The World Day of Remembrance for Road Traffic Victims was started by Road
Peace in 1993. Since then it has been observed and promoted worldwide by
several NGOs, including the European Federation of Road Traffic Victims
(FEVR) and its associated organizations. On 26 October 2005, the United
Nations endorsed it as a global day to be observed every third Sunday in
November each year, making it a major advocacy day for road traffic injury
prevention. WHO and the United Nations Road Safety Collaboration encourage
governments and NGOs around the world to commemorate this day.

The day has become an important tool in global efforts to reduce road
casualties. It offers an opportunity for drawing attention to the scale of
emotional and economic devastation caused by road crashes and for giving
recognition to the suffering of road crash victims and the work of support
and rescue services.

Road deaths and injuries are sudden, violent, traumatic events. Their
impact is long-lasting, often permanent. Each year, millions of newly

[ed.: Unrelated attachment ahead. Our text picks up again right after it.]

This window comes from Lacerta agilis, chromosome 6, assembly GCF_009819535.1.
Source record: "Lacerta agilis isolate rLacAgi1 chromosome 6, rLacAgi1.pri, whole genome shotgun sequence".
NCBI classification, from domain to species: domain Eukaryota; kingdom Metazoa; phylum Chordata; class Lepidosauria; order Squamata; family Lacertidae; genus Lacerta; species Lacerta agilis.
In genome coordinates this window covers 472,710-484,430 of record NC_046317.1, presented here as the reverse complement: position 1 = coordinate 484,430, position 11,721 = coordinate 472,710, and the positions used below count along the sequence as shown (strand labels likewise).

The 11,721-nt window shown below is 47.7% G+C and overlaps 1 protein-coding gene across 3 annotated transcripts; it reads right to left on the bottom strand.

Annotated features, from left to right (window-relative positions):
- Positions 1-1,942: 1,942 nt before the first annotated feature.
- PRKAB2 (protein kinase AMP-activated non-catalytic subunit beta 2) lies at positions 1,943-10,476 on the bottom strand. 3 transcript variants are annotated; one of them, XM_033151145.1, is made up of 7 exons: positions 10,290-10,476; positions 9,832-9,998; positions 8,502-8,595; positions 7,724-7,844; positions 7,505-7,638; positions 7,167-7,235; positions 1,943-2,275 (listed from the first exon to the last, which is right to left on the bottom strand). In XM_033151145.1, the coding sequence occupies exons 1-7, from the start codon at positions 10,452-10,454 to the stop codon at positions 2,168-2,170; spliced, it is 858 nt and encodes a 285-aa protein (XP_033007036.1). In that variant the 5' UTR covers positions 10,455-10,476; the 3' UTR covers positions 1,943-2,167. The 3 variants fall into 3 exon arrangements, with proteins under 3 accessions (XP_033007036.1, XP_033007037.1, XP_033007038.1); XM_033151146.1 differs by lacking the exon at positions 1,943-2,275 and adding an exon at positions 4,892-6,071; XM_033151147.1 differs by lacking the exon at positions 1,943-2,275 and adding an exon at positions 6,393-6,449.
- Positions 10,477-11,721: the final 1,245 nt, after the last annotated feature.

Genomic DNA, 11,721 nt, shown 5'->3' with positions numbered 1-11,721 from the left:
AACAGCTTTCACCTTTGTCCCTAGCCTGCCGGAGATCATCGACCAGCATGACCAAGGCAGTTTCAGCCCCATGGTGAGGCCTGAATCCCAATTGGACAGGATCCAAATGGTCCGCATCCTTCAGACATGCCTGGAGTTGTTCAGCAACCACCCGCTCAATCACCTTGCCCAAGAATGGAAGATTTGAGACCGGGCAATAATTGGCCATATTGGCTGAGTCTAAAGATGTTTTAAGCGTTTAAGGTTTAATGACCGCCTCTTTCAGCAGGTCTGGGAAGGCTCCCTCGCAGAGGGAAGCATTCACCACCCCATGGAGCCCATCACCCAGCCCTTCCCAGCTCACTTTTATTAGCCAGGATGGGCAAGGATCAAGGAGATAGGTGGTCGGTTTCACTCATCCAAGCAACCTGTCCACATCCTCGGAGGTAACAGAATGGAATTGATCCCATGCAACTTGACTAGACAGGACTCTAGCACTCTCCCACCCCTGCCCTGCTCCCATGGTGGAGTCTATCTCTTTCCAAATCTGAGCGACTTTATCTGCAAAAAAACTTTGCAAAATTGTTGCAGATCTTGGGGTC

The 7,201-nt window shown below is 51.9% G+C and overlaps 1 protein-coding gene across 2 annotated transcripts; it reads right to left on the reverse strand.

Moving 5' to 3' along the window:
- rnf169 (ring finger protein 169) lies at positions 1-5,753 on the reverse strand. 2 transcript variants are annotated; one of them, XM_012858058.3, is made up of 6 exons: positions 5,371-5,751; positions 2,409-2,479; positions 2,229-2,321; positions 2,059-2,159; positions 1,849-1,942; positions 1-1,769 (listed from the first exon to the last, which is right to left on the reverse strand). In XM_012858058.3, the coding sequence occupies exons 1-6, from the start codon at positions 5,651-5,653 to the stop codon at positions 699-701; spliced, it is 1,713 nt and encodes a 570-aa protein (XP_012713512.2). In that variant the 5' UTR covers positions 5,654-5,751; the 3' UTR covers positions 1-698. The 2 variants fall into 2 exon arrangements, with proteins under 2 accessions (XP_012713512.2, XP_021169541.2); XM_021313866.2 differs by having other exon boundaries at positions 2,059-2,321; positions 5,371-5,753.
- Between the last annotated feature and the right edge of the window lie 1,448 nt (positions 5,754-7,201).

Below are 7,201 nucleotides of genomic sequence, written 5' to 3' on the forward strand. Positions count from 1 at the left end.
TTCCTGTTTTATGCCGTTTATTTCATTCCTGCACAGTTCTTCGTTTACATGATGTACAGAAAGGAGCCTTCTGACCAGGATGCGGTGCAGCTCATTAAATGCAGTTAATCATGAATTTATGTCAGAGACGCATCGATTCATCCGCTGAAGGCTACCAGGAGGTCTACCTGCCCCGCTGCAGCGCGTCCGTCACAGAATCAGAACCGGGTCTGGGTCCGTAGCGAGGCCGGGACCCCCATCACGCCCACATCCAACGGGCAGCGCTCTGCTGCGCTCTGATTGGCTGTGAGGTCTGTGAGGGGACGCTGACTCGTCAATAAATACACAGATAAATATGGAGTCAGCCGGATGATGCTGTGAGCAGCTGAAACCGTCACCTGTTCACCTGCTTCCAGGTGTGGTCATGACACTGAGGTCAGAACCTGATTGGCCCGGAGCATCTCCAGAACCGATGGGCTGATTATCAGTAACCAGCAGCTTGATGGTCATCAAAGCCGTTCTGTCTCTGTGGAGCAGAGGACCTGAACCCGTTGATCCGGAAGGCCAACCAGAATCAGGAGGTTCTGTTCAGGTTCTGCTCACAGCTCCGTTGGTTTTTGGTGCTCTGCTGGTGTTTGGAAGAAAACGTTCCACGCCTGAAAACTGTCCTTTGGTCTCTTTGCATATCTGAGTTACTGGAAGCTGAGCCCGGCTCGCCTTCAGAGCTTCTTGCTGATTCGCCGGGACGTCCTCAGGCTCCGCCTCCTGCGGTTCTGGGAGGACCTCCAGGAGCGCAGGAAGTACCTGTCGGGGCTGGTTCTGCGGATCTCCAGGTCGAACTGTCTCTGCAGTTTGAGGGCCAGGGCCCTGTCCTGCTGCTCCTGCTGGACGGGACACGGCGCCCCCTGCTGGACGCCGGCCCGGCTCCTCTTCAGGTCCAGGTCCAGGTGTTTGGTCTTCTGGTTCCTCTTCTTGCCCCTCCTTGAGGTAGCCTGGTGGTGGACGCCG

injured and bereaved people from every corner of the world are added to
the countless millions who already suffer. The cumulative toll is truly

The grief and distress experienced by this huge number of people is all
the greater because many of the victims are young, because many of the
crashes could and should have been prevented and because governments’ and
society’s response to road death and injury and to bereaved and injured
victims is often inadequate, unsympathetic, and inappropriate to a loss of
life or quality of life.

This special Remembrance Day is therefore intended to respond to the great
need of road crash victims for public recognition of their loss and
suffering. It has also become an important tool for governments and those
who work to prevent crashes or respond to the aftermath, since it offers
the opportunity to demonstrate the enormous scale and impact of road
deaths and injuries and the urgent need for action.

We at World Assembly Youth (WAY), believe that road traffic injuries can
be prevented. Governments need to take action to address road safety in a
holistic manner; this requires involvement from multiple sectors such as
transport, police, health, education, and actions that address the safety
of roads, vehicles, and road users.

SDG 11.2 calls to “provide access to safe, affordable, accessible and
sustainable transport systems for all, improving road safety, notably by
expanding public transport, with special attention to the needs of those
in vulnerable situations, women, children, persons with disabilities and
older persons” by 2030.


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